On December 1, 2007, about 1645 Eastern standard time, a Cessna 152 airplane, N169LC, sustained substantial damage during an in-flight collision with terrain, following an emergency descent and landing after takeoff, at the Kendall-Tamiami Executive Airport, Miami, Florida. The airplane was being operated by the pilot as a visual flight rules (VFR) instructional flight under Title 14, CFR Part 91, when the accident occurred. The commercial certificated flight instructor and student pilot were not injured. Visual meteorological conditions prevailed, and no flight plan was filed. The flight departed the Kendall-Tamiami Executive Airport about 1530.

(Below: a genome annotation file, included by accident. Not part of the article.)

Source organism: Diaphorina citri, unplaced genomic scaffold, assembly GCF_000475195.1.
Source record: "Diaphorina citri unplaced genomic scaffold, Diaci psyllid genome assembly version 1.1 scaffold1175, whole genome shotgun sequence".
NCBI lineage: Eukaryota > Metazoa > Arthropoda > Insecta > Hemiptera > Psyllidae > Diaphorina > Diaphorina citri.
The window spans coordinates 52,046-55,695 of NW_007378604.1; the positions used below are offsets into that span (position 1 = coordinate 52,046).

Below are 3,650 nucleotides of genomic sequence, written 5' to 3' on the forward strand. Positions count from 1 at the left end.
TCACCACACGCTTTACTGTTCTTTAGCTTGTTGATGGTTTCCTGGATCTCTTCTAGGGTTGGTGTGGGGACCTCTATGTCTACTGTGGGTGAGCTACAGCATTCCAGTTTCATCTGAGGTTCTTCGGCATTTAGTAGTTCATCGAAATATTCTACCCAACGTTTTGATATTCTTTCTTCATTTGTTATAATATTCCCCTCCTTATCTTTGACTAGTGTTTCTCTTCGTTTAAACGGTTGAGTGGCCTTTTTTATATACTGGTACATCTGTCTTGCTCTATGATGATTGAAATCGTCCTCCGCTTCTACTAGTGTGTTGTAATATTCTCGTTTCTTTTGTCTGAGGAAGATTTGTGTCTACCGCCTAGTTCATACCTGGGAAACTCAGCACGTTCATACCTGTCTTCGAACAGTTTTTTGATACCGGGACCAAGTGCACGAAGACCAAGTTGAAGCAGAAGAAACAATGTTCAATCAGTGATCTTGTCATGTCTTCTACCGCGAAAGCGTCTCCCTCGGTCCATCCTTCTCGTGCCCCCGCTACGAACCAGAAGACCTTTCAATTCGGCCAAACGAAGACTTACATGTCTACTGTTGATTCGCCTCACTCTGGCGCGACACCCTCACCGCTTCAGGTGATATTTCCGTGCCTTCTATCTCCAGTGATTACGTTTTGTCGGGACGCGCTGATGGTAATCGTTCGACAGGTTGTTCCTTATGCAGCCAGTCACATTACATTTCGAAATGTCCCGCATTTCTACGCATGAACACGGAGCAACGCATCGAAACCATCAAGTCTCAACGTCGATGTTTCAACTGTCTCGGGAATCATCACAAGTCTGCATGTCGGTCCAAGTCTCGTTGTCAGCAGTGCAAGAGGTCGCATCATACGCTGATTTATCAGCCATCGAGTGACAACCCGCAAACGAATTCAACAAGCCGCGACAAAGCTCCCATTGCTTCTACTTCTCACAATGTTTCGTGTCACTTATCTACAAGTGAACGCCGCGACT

In a written statement to the National Transportation Safety Board (NTSB) dated December 9, the flight instructor reported that they returned to the airport about 1640 to do touch-and-go landings. Following the first touch-and-go, the airplane had climbed to about 200 feet above the runway when the engine started to run rough and lose rpm. According to the flight instructor, he declared an emergency, and attempted to return to the runway. He reported that he was unable to make the runway, the airplane landed hard about 80 feet short of a water retention pond, and rolled into the pond, coming to rest inverted. He said there were no known mechanical problems with the airplane prior to the accident, and that during the accident the tail was separated from the cabin section.

The airplane was not examined by the NTSB.

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